My favorite abandoned place in Japan? The Abandoned Dynamite Mine! It was love at first sight, in spring somewhere in the Japanese mountains…
2013 started slow for me, only two urbex day trips until late April, but then my buddy Dan and I decided to go on a weekend trip, a mere four days before I left for *North Korea*. I planned a little roundtrip to the countryside – some schools without children, some abandoned houses, a snowless ski resort or two… and that mine I had seen on a Japanese blog a while ago. It didn’t look spectacular there, and it was in the middle of nowhere, so my expectations were low, but I added it to the itinerary anyway. I like mines, big or small…
Halfway through the second day we finally drove up that tiny little countryside road – so off the beaten tracks that we weren’t even sure whether we would find anything or not. Maybe we missed a turnoff and the remains were out of sight just a couple of hundred meters away? But we continued, just to reach a dilapidated bridge across a tiny mountain river, the steep road we were on not deserving that term anymore – so we stopped and parked… right next to another car, with a dude reading fishing magazines!
We ignored him, he ignored us – and we continued on foot up the mountain, the grey sky slightly drizzling. Some hundred meters later it turned out that it was a good idea to have parked the car: A landslide washed away half of the road, reducing it to a path. Again several hundred meters later. And again and again. There was no way that any car would ever go up here again! We followed what now looked like a street that hadn’t seen traffic in decades, deeper into a valley and up the mountain; and then we saw it for the first time, partly hidden by clouds – the abandoned mine we were hoping to explore.
To some degree abandoned places are like people – with some you connect, with some you don’t. Some you find attractive, some you don’t. Some you want to spend more time with, some you just want to get away from. I looked up the steep slope, this time barely passable thanks to several mudslides, saw a couple of rusty, metal-cladded wooden shacks (I have a thing for redheads… uhm… red roofs!) and somehow had the feeling that this would be a fantastic exploration; especially since the place didn’t look much like on the tiny photos I saw before.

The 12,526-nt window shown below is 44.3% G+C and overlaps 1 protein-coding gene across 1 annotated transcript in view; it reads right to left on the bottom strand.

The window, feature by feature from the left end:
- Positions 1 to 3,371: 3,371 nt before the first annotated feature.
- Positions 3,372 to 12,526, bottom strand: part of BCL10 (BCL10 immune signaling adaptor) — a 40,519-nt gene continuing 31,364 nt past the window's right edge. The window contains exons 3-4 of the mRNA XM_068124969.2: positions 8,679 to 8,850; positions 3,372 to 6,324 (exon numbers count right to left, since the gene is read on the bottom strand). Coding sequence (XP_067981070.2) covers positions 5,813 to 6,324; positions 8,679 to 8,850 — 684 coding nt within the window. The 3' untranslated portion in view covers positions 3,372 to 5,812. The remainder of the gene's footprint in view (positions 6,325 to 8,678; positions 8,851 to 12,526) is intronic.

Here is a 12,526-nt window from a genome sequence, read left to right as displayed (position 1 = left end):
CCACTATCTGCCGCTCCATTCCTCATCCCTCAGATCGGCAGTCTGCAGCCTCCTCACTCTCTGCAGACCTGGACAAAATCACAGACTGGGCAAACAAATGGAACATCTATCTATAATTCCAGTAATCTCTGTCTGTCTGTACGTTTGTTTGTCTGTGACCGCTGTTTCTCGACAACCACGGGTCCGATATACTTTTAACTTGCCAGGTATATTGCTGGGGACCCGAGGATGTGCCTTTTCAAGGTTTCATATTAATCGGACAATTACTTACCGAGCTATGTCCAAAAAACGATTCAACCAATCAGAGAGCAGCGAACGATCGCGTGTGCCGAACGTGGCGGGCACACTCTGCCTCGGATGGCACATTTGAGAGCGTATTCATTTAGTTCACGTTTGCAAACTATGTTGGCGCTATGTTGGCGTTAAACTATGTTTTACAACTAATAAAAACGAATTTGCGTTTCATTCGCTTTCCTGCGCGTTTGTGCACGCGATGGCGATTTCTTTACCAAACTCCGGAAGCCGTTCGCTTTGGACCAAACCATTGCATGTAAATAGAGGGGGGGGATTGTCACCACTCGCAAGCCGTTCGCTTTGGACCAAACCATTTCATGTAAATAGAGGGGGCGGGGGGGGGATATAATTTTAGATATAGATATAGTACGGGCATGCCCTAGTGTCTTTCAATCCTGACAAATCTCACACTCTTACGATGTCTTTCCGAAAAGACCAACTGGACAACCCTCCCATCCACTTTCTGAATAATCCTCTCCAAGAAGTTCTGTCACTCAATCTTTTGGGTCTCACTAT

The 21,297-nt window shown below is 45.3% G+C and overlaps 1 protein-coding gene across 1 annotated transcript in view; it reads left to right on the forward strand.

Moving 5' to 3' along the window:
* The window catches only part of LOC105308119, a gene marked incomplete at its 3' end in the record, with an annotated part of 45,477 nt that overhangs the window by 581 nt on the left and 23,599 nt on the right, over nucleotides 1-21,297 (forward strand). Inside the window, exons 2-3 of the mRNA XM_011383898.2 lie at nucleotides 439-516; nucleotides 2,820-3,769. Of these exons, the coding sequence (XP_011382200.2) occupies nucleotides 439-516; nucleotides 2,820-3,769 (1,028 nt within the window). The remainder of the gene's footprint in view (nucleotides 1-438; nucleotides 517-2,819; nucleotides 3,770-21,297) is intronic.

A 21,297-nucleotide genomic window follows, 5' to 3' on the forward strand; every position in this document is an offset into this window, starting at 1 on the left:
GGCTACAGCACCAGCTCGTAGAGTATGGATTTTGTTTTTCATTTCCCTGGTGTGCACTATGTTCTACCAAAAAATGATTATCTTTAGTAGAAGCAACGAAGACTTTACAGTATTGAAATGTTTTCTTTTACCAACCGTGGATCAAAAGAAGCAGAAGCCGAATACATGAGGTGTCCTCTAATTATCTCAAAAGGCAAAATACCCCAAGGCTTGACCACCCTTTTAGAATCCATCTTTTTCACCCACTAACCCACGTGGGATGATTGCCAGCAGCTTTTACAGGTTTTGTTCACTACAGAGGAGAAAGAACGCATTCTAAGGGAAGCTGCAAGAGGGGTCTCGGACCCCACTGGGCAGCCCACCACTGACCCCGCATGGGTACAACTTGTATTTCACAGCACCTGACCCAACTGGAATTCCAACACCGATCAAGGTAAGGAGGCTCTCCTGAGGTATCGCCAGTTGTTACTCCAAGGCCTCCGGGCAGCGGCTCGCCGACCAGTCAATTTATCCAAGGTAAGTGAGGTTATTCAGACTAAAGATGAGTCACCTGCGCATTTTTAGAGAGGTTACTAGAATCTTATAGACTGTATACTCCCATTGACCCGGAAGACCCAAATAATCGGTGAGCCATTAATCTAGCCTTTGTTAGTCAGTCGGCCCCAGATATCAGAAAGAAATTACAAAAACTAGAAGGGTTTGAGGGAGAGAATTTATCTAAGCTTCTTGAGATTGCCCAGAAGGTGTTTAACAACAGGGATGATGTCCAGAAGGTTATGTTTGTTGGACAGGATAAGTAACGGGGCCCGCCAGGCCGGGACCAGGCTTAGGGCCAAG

I couldn’t wait to have a closer look, so I picked up the speed, virtually flying up the slightly damp mountain. By the time I reached the first buildings, the low hanging clouds started to retreat and the sun came out – even nature was smiling at us… (The weather kept changing though, much like at the amazing *abandoned China themed park Tenkaen*.)
The first storage shack I entered already had some promising items, like a phone with a hand crank and an old lamp with the paint flaking off; old, rusty technology I really like. So while I was taking photos, my buddy Dan and his friend Spencer went ahead to have a look around. By the time I was done taking photos inside the storage my friends told me to have a look at the next building, as they found a special item there I should really see.
I hurried up the steep, raw steps to a little wooden shack filled with all kinds of electronic installations – and there it was sitting on the ground, a box labeled “新桐ダイナマイト“ – new ammonia gelatine dynamite. DYNAMITE?! Luckily the box was open and empty, but although I had been to several mines before, I had never seen a crate of dynamite. This was getting better by the minute! (Later on it turned out that this wasn’t the only dynamite box left behind…)
Since Dan and Spencer were going on a much faster pace, I was basically on my own at the Abandoned Dynamite Mine – exploring by myself while having the security of fellow explorers nearby is actually my favorite way to approach abandoned places. Especially in this case, where every step was dangerous; all the metal was rusty, all the wood was brittle, lots of corners were dark.
Rusty, brittle and dark, that also applied to my next destination, the loading dock at the bottom of the main building. Sadly there wasn’t much to see, except for conveyer belts and about a dozen 20 liter buckets of Hidiesel S-3, a patented lubricant produced by the Nippon Oil Company.